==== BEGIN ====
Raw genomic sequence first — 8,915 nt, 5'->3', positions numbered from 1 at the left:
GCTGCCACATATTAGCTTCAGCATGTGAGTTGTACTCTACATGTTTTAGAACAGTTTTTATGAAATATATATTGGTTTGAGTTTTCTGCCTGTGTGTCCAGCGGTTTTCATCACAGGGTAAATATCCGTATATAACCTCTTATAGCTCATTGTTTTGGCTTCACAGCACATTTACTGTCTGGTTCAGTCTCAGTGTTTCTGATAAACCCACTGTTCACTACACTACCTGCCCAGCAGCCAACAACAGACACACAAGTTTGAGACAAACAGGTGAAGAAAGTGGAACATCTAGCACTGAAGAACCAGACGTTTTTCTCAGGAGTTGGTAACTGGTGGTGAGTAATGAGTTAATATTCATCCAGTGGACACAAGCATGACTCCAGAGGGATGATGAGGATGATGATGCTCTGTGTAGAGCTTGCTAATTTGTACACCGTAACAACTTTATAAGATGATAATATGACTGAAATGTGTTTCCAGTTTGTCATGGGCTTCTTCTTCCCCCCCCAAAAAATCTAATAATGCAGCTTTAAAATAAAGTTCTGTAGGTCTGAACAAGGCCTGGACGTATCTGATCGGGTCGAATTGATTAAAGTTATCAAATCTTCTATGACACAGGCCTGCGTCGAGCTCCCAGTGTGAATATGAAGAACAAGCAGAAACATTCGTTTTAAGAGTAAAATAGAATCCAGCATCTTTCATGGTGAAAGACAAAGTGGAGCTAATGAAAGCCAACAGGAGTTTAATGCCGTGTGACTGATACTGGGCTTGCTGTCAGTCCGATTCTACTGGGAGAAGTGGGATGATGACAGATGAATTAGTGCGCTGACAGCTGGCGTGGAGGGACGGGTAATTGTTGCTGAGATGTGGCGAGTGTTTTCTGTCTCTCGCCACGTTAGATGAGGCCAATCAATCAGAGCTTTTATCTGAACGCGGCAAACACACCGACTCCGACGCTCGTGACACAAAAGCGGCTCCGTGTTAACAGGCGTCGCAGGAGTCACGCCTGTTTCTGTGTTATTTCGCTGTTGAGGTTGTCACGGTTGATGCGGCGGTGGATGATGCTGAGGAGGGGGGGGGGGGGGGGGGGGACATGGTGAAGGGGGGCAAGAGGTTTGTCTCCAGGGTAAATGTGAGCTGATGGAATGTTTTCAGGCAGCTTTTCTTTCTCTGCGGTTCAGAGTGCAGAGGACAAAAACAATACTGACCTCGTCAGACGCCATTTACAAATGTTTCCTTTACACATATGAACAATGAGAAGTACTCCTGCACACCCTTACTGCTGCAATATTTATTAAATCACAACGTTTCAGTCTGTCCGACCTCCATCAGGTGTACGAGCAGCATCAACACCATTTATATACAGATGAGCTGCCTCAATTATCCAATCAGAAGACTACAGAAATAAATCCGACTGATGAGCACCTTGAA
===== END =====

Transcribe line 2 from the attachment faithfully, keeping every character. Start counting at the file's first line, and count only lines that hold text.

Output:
GCTGCCACATATTAGCTTCAGCATGTGAGTTGTACTCTACATGTTTTAGAACAGTTTTTATGAAATATATATTGGTTTGAGTTTTCTGCCTGTGTGTCCAGCGGTTTTCATCACAGGGTAAATATCCGTATATAACCTCTTATAGCTCATTGTTTTGGCTTCACAGCACATTTACTGTCTGGTTCAGTCTCAGTGTTTCTGATAAACCCACTGTTCACTACACTACCTGCCCAGCAGCCAACAACAGACACACAAGTTTGAGACAAACAGGTGAAGAAAGTGGAACATCTAGCACTGAAGAACCAGACGTTTTTCTCAGGAGTTGGTAACTGGTGGTGAGTAATGAGTTAATATTCATCCAGTGGACACAAGCATGACTCCAGAGGGATGATGAGGATGATGATGCTCTGTGTAGAGCTTGCTAATTTGTACACCGTAACAACTTTATAAGATGATAATATGACTGAAATGTGTTTCCAGTTTGTCATGGGCTTCTTCTTCCCCCCCCAAAAAATCTAATAATGCAGCTTTAAAATAAAGTTCTGTAGGTCTGAACAAGGCCTGGACGTATCTGATCGGGTCGAATTGATTAAAGTTATCAAATCTTCTATGACACAGGCCTGCGTCGAGCTCCCAGTGTGAATATGAAGAACAAGCAGAAACATTCGTTTTAAGAGTAAAATAGAATCCAGCATCTTTCATGGTGAAAGACAAAGTGGAGCTAATGAAAGCCAACAGGAGTTTAATGCCGTGTGACTGATACTGGGCTTGCTGTCAGTCCGATTCTACTGGGAGAAGTGGGATGATGACAGATGAATTAGTGCGCTGACAGCTGGCGTGGAGGGACGGGTAATTGTTGCTGAGATGTGGCGAGTGTTTTCTGTCTCTCGCCACGTTAGATGAGGCCAATCAATCAGAGCTTTTATCTGAACGCGGCAAACACACCGACTCCGACGCTCGTGACACAAAAGCGGCTCCGTGTTAACAGGCGTCGCAGGAGTCACGCCTGTTTCTGTGTTATTTCGCTGTTGAGGTTGTCACGGTTGATGCGGCGGTGGATGATGCTGAGGAGGGGGGGGGGGGGGGGGGGGACATGGTGAAGGGGGGCAAGAGGTTTGTCTCCAGGGTAAATGTGAGCTGATGGAATGTTTTCAGGCAGCTTTTCTTTCTCTGCGGTTCAGAGTGCAGAGGACAAAAACAATACTGACCTCGTCAGACGCCATTTACAAATGTTTCCTTTACACATATGAACAATGAGAAGTACTCCTGCACACCCTTACTGCTGCAATATTTATTAAATCACAACGTTTCAGTCTGTCCGACCTCCATCAGGTGTACGAGCAGCATCAACACCATTTATATACAGATGAGCTGCCTCAATTATCCAATCAGAAGACTACAGAAATAAATCCGACTGATGAGCACCTTGAA